Think on that question.

What do most of the people in Freetown who are not attending some educational institution really doing from sun up till sun down, and after the sun goes down? What are the educated elite who do about 90% of jobs in the formal sector producing, or managing?

Have the elites in the SLPP and APC ever gone into the HUGE SLUM we are making of Freetown? A couple of days ago, as I did my daily morning walk, I walked from Berry Street/Circular Road junction… up the hill to behind Parliament building (littered with plastic filth!!); I went past the “50-50” building; I went past “Mamie Dumbuya’s'” huge church building, and decided to follow the route of some school pupils…into Fort Street. What I saw!! Wow!!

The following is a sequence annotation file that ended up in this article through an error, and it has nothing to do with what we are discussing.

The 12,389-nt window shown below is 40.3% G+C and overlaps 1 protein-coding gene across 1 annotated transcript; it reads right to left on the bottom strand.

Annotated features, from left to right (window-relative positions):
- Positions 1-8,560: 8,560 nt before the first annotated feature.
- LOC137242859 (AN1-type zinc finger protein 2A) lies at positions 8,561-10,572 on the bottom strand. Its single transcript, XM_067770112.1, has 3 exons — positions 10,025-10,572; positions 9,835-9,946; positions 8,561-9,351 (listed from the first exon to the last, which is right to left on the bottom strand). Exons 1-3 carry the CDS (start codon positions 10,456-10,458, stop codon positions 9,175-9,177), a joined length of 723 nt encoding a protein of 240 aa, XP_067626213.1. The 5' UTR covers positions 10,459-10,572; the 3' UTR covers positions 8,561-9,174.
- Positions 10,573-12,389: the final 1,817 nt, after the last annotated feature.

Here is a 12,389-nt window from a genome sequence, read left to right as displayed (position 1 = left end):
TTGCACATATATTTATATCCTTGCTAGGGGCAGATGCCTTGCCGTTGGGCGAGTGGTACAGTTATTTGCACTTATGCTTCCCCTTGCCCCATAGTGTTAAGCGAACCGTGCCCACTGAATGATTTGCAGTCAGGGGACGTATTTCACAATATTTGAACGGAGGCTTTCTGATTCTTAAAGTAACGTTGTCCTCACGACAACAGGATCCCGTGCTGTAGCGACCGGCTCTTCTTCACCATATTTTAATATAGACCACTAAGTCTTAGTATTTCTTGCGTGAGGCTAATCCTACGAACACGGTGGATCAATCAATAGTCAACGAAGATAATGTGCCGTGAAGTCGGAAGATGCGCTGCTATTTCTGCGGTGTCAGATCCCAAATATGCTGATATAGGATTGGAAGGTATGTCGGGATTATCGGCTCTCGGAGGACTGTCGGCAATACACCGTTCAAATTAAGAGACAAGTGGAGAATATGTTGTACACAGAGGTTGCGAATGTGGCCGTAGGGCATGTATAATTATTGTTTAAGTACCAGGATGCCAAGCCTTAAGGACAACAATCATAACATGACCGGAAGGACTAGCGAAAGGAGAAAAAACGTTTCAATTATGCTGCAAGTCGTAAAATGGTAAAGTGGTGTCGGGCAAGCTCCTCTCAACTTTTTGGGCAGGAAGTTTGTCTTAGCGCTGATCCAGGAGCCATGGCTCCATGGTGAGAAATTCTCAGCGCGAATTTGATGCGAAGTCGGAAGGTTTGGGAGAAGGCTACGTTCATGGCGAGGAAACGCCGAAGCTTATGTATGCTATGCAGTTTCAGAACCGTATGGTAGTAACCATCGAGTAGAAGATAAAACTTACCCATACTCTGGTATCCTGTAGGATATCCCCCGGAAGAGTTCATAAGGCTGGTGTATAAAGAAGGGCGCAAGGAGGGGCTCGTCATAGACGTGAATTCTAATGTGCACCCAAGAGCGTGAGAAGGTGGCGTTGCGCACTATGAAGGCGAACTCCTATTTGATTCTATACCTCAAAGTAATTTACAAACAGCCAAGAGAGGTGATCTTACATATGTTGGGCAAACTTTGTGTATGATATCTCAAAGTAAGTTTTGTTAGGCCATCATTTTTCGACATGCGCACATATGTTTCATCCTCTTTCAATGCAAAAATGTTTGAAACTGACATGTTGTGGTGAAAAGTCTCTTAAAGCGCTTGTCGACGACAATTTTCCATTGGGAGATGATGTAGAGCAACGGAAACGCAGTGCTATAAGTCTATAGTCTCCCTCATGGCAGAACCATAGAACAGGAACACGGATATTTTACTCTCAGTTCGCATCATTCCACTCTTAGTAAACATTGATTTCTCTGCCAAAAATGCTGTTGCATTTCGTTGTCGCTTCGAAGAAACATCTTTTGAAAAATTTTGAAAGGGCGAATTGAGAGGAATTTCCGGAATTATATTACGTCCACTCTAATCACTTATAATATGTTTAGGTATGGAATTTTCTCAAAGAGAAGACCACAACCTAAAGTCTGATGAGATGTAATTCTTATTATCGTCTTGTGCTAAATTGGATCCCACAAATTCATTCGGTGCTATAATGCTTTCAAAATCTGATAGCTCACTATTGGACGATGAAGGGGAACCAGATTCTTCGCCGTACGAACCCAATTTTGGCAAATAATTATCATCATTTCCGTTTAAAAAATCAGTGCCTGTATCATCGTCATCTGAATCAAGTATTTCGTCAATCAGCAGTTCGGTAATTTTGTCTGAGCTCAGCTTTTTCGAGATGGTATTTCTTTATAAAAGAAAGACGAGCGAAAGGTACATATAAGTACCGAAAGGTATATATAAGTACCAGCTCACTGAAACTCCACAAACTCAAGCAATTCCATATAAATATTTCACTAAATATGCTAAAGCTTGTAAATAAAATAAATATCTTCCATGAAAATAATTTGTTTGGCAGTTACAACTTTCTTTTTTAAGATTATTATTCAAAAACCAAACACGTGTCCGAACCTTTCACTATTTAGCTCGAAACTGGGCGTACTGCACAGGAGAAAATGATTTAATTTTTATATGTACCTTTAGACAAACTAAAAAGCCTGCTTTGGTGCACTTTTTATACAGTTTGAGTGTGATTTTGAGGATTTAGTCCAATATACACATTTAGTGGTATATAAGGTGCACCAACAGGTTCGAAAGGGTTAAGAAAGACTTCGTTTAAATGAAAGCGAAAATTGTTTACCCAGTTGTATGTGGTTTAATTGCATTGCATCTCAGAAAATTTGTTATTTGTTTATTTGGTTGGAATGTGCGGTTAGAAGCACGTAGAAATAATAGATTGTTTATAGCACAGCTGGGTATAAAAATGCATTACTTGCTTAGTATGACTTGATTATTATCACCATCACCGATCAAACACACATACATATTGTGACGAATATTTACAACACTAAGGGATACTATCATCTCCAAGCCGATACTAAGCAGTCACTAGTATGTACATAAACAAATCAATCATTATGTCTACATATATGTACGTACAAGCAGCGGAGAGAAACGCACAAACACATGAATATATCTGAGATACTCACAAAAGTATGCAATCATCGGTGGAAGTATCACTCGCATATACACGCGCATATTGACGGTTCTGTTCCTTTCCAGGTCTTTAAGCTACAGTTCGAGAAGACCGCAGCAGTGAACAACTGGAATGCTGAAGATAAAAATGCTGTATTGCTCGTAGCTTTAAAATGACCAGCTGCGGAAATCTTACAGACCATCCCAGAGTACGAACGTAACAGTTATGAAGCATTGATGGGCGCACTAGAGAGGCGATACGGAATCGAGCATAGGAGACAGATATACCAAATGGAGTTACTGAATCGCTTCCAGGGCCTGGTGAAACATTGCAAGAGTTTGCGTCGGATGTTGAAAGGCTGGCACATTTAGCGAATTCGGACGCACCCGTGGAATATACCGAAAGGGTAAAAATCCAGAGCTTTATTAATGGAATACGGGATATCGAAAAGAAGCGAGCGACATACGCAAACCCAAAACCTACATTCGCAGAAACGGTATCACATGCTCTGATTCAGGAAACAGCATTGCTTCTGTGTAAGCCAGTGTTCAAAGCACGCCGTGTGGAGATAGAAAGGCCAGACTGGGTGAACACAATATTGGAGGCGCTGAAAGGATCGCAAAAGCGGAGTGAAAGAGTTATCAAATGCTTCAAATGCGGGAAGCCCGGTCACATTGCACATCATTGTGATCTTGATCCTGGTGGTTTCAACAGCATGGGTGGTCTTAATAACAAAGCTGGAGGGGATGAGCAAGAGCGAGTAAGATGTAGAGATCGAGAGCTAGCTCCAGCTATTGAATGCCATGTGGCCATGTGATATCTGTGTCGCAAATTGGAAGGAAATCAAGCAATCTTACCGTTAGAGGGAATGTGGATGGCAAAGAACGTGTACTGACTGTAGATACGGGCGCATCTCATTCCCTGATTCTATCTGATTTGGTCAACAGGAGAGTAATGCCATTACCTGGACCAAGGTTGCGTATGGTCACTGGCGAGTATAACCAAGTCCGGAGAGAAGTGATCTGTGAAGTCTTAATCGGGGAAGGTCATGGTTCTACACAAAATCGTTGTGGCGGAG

A slum community has grown up just across the road from Parliament building where there used to be denuded forests and bare rock…leading to Fort Street, where there are four schools with huge new buildings.

Those school children!! There is no general bookstore in Freetown! With a population of about two million people, and about 80 percent of them children and youth in schools and colleges, there is no general bookstore in Freetown. There is only one library that can barely sit 200 persons. Stop screaming “SLPP…APC” like a crazy person and reflect on that information.

Can someone or some Sierra Leoneans in the Diaspora who have taken the lead to scream “APC…SLPP”, and spew incendiary language in social media; or some of the political and bureaucratic elite within government in Sierra Leone who have stolen hundreds of thousands of dollars of the people’s money entrusted in their care, finance a study on …